28 Sep How Measurement-Based Care Improves Clinical Outcomes
In the behavioral healthcare field, a divide exists between research outcomes and clinical outcomes. A significant factor in this disparity is data-driven treatment. Measures such as symptom rating scales are core components of research trials, but they are less common in clinical settings. Only about 18% of psychiatrists and 11% of psychologists use rating scales in routine practice. Despite infrequent use, measurement-based care is a powerful tool for improving clinical outcomes.
What is Measurement-based Care?
Measurement-based care is defined as the practice of basing clinical care on client data collected throughout treatment. Clinicians use a step-by-step approach for assessing, treating, and reviewing outcomes, then altering their approach when patients are not responding to treatment. This process of using systematic feedback systems is also called progress monitoring or outcome monitoring.
Numerical frameworks can support any treatment plan and are essential to many evidence-based practices. Routine data collection provides insight into client progress and helps keep the focus on current targets. Measurement-based care can also reduce symptom deterioration and improve client outcomes.
Symptom Rating Scales
Clinicians can employ quantitative measures to get a precise picture of an individual client’s needs. Symptom rating scales streamline the assessment process and help in making differential diagnoses. Both therapist and client can participate in using rating scales. Psychiatric research often uses clinician-rated scales, which aren’t always practical in clinical settings. Patient-rated scales are less time-consuming and provide essential insights into the patient’s experience.
There are many different symptom rating scales for various behavioral health conditions. You can determine the quality of each rating scale based on several attributes.
- Objectivity—The results the same regardless of who administers or interprets them.
- Reliability—The assessment conveys consistently reproducible data across time and clients.
- Validity—The scale measures what it is supposed to measure. For example, the results detect the presence of depressive symptoms and distinguish them from other mental illnesses.
- Practicability—Administering the assessment is feasible to administer, considering time, staff, and material restraints.
- Norm-reference—The values are compared to those of similar clinical groups.
The crux of measurement-based care is meeting the individual needs of a client. Effective progress monitoring involves client-centered, whole-persons approaches that use up-to-date information to improve outcomes.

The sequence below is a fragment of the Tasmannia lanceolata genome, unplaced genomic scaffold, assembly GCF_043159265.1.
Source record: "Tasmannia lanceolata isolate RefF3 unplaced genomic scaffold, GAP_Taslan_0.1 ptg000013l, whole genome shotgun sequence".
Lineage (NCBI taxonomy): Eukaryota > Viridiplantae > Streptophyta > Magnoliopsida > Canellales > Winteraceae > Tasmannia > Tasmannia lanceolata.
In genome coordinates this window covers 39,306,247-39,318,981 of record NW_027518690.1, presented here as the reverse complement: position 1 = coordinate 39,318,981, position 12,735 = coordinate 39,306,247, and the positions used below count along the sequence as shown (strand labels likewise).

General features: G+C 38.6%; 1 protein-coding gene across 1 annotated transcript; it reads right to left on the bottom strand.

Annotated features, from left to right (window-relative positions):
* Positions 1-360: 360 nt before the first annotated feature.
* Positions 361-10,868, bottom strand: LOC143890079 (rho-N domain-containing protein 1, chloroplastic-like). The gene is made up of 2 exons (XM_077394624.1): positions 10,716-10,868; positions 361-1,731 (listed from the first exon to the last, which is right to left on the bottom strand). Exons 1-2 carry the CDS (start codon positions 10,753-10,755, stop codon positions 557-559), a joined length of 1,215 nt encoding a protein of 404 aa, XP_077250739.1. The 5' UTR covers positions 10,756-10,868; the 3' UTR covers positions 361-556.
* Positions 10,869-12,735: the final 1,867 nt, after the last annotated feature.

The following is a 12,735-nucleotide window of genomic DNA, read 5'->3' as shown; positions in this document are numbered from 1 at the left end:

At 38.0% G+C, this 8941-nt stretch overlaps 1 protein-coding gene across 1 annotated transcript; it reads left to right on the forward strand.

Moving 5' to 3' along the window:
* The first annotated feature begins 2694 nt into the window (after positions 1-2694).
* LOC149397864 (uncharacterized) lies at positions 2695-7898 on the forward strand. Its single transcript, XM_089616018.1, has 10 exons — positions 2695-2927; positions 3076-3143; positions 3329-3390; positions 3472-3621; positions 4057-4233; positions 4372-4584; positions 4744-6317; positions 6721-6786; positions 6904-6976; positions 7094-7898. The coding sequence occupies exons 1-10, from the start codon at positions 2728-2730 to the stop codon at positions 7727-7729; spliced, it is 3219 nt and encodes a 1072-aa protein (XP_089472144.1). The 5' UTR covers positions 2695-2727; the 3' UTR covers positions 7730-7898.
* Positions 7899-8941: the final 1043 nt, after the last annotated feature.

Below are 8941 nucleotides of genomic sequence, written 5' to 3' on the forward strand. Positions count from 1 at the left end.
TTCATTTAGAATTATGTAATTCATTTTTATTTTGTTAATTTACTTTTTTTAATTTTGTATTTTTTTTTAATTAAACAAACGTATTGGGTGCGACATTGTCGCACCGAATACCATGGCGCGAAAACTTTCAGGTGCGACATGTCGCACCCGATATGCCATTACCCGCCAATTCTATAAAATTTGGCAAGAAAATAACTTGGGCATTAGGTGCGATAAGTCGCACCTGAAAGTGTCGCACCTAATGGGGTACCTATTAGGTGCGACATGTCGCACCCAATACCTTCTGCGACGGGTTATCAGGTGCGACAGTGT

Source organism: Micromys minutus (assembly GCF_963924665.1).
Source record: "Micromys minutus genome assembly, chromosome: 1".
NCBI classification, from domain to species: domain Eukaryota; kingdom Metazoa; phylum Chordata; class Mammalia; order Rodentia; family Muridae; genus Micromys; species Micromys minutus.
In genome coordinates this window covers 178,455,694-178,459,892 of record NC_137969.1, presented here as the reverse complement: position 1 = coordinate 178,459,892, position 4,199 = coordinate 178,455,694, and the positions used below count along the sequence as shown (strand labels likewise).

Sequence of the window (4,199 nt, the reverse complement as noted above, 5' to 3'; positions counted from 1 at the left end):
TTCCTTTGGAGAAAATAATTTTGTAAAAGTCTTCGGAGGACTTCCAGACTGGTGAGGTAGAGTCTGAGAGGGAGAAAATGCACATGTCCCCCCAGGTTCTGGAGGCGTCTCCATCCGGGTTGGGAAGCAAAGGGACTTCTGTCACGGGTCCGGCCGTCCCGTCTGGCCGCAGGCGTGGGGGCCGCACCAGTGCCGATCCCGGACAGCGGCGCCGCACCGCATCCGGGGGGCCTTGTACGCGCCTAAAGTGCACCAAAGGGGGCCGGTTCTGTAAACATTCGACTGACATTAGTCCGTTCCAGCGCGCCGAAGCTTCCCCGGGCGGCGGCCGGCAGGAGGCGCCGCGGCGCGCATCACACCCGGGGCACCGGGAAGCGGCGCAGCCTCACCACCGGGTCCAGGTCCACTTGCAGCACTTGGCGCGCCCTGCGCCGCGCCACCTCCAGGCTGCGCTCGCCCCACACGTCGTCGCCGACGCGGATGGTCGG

- Routine Monitoring—Best practices for measurement-based care include routine progress monitoring. Screening alone does nothing to improve outcomes. Instead, clinicians need to have systems in place to monitor responses throughout treatment.
- Person-centered—Self-reported symptom rating scales support a person-centered approach to treatment, and clients are the best informants regarding their mental well-being. As an added benefit, self-rating can deepen a client’s awareness of their mental health.
- Whole-person—People are complicated and often a single rating scale does not give the entire picture of a client. In addition to monitoring symptoms, you can also evaluate other variables such as life satisfaction and functioning. Gathering information across various domains supports a whole-person approach to behavioral healthcare.
- Timely Feedback— Symptoms and severity fluctuate over time. To properly implement Measurement-based care, therapists need up-to-date symptom data. Research indicates that asynchronous feedback is ineffective. In one study, patients who filled out symptom scales via mail every three months did not improve. It is better to have clients complete rating scales during (or right before) sessions.
Collaboration and Value-based Care
In the current healthcare environment, there is an increasing demand for accurate assessments and outcome measures. Payers are putting increased scrutiny into objectively monitoring behavioral healthcare. With the advent of value-based care, Medicare and Medicare increasingly require objective documentation of improvement. Measurement-based care provides empirical evidence of clinical outcomes.
Moreover, screening and monitoring over time support an integrated care model. Tracking outcomes based on rating scales offers an objective look into the client’s mental health. Quantitative measures are easily accessible for collaborating providers when viewing the client’s chart. Numerical measurements augment narrative documentation and give a clearer picture for the entire care team.
Measurement-based Care and Technology
Health information technology streamlines measurement-based care, making it easier to collect, chart, and share data. Electronic Health Records (EHRs) specifically designed for behavioral healthcare provide the tools needed to chart symptom rating scales.
Using a single, robust system saves time and effort. Flexible EHRs let you track quantitative measures into a range of treatment programs. The information is integrated into dashboards, alerting clinicians to unusual events and correlations. Web-based services even make it possible for clients to chart their own data in the system. Plus, client progress monitoring reports are readily available to support value-based reimbursements.
Overall, health information technology makes it more feasible for clinics to implement measurement-based care practices. Regular rating scales, charted over time, provide insight into what works and what doesn’t for each client. This way, therapists can use data to make informed clinical decisions and provide the best possible care for their clients.